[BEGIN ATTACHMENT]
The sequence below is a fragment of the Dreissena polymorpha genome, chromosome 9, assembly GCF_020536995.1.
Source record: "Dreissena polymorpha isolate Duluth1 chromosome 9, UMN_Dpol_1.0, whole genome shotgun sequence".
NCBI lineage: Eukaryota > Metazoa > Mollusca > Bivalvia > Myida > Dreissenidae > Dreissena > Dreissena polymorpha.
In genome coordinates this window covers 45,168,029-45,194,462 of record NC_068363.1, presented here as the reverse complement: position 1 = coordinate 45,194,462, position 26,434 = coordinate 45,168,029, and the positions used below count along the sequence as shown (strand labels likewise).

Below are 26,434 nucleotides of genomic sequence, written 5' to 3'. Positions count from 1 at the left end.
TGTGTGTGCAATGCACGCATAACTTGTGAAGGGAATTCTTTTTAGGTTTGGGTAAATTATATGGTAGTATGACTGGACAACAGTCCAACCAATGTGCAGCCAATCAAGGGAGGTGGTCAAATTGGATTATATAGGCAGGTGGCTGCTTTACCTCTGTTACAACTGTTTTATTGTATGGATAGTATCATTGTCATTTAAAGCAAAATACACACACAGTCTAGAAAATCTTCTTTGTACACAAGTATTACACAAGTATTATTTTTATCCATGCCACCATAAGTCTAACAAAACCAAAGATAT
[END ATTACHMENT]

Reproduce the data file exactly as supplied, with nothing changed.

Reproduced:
The sequence below is a fragment of the Dreissena polymorpha genome, chromosome 9, assembly GCF_020536995.1.
Source record: "Dreissena polymorpha isolate Duluth1 chromosome 9, UMN_Dpol_1.0, whole genome shotgun sequence".
NCBI lineage: Eukaryota > Metazoa > Mollusca > Bivalvia > Myida > Dreissenidae > Dreissena > Dreissena polymorpha.
In genome coordinates this window covers 45,168,029-45,194,462 of record NC_068363.1, presented here as the reverse complement: position 1 = coordinate 45,194,462, position 26,434 = coordinate 45,168,029, and the positions used below count along the sequence as shown (strand labels likewise).

Below are 26,434 nucleotides of genomic sequence, written 5' to 3'. Positions count from 1 at the left end.
TGTGTGTGCAATGCACGCATAACTTGTGAAGGGAATTCTTTTTAGGTTTGGGTAAATTATATGGTAGTATGACTGGACAACAGTCCAACCAATGTGCAGCCAATCAAGGGAGGTGGTCAAATTGGATTATATAGGCAGGTGGCTGCTTTACCTCTGTTACAACTGTTTTATTGTATGGATAGTATCATTGTCATTTAAAGCAAAATACACACACAGTCTAGAAAATCTTCTTTGTACACAAGTATTACACAAGTATTATTTTTATCCATGCCACCATAAGTCTAACAAAACCAAAGATAT